Atomic layer deposition of noble metals, including Pt, Ru, Re, and Rh is often achieved using a binary exposure sequence of metal-organic precursors and oxygen, and processes show saturation near one monolayer per growth cycle for varying oxygen exposure and for varying metal-organic exposure. The surface typically oxidizes during the oxygen exposure step, and then the metal precursor ligand is oxidized during the precursor exposure, leaving a single layer of metal deposited on the surface. We have recently observed that for the case of Ru ALD from bis-(cyclopentadienyl) ruthenium and oxygen, the growth thickness per cycle saturates at a value that depends on the extent of oxygen exposure in the ALD sequence. On-line Auger spectroscopy analysis shows that the extent of metal surface oxidation increases with the extent of oxygen exposure, suggesting that the extent of Ru ligand oxidation is determined by the amount of oxygen available at the surface. This is consistent with the observed increase in Ru film growth/cycle during the Ru(Cp)2 exposure step. This dependence of film growth/cycle on oxygen exposure can explain the previously observed pressure dependence of growth thickness per cycle during Ru deposition which is not expected in an ALD process. We believe these observations lead to new insights into methodologies to significantly expand and control the process window and nucleation in Ru ALD, and this can likely be extended to other noble metal ALD processes.
TF+SS-TuA-4 Atomic Layer Deposition of Hafnium Silicate Gate Dielectric Layers
A. Delabie, G. Pourtois, M. Caymax, S. De Gendt, L.-A. Ragnarsson, M.M. Heyns (IMEC, Belgium); Y. Fedorenko, J. Swerts, J.M. Maes (ASM Belgium)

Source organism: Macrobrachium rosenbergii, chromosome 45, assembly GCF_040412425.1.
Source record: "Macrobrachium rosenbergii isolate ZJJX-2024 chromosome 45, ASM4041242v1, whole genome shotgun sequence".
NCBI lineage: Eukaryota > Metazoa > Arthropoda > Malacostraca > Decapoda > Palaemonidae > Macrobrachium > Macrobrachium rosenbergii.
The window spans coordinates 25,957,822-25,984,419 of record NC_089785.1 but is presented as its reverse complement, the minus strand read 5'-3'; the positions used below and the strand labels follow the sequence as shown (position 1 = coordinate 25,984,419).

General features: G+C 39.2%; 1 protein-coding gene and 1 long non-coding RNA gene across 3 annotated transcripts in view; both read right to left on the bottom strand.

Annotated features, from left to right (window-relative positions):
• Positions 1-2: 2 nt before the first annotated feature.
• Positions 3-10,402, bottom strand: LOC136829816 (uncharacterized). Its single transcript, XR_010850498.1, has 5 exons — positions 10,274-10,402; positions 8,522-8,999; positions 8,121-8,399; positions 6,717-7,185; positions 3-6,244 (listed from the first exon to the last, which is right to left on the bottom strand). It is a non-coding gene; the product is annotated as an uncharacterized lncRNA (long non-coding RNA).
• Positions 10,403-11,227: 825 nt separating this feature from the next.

Downscaling Equivalent Oxide Thickness (EOT) by decreasing the physical thickness or increasing the permittivity of the gate dielectric is required to reach the CMOS (sub) 45 nm node performance specifications. Hafnium silicate is widely investigated as a high-k gate dielectric due to its thermodynamic stability with silicon. In this work, we study the growth mechanism of hafnium silicate Atomic Layer Deposition (ALD) by combining experiment and theory. Thorough understanding of the ALD mechanisms can contribute to improved film quality and downscaling. The hafnium silicate reaction cycle consists of well separated precursor reactions in the sequence (H2O/HfCl4)x/(H2O/X)y with X a HfCl4 compatible Si precursor.1 The composition of hafnium silicate is varied by adjusting x and y. Hafnium silicate films are characterized ex-situ by Rutherford Backscattering (RBS), Time-of-Flight Secondary Ion Mass Spectroscopy (TOFSIMS) and X-Ray Photoelectron Spectroscopy (XPS). Electrical properties are evaluated on TaN gated capacitors. The interaction of ALD surface sites with the precursors is investigated by Density Functional Theory based calculations on cluster models. Our insight in the ALD reaction mechanism allows optimization of the hafnium silicate deposition, resulting in a leakage current reduction of one order of magnitude.